ONETIME- Open vents: And get yourself a vapor barrier

Contractor Bo Trimble

One time, I had a call from somebody in Wintergreen who was having trouble with some doors closing. So I went up and looked at it, and he had some cracks in the sheetrock around the door frames and the sliding doors wouldn't work properly. So I went under the house, which was built on a crawlspace, and the floor joists ran across these beams which were supported by posts. 

And when I opened up the crawlspace and went in, it was like going into a cave. The insulation was falling down from between the floor joists– water was just dripping off of it. There was no vapor barrier down under the house. 

The tallest section was about 4 1/2 feet tall, and it went down to about twelve inches off the ground on the uphill side. And I started looking around and the beams that were supporting the floor joists were like triple 2 x 8s, and I could just take my hand and break off chunks of these beams, and it was the same with the 2 x 8s that were the floor joists.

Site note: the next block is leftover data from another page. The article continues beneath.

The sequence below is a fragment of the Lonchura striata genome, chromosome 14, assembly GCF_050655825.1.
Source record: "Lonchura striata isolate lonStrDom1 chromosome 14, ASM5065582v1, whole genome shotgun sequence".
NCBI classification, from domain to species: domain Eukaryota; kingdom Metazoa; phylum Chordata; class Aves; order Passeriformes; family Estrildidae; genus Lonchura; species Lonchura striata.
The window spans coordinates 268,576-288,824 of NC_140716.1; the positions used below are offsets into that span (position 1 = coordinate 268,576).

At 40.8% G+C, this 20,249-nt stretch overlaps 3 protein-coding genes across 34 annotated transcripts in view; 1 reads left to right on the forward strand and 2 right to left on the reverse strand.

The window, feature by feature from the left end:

And the house was only thirteen years old. 

The entire floor support system of the house was rotting away, and that was what was causing all of the doors to fall in and not work properly because the whole house was about to collapse. Water was oozing through the rocks on the mountain into the crawlspace. He kept the vents closed because he was an absentee owner who only lived there during skiing season and he never went under the house, so it had basically been doing that since the house was built. 

So we had to go back in and replace everything underneath: jack the house up, scab on new floor joists, replace all the beams and posts, tear out all the old insulation, put a vapor barrier down, and added an exhaust fan system on a humidistat to remove moisture down there.

Where the posts came up against the bottom side of the triple 2 x 8s, you could see the 2 x 8s were kind of sagging on each side of the posts, so it hadn't completely rotted through and it had some amount of support. In a couple more years, the thing would have just collapsed. 

This is a cautionary tale for homeowners: keep your vents open in the summertime, closed in the wintertime, and make sure you have vapor barriers down in your crawlspace, because moisture can get underneath there and really do a number on your house. 

It's surprising how much moisture comes up just through the ground like in a dirt crawlspace: you can put a layer of plastic down and in fifteen minutes you'll see moisture on the bottom of it.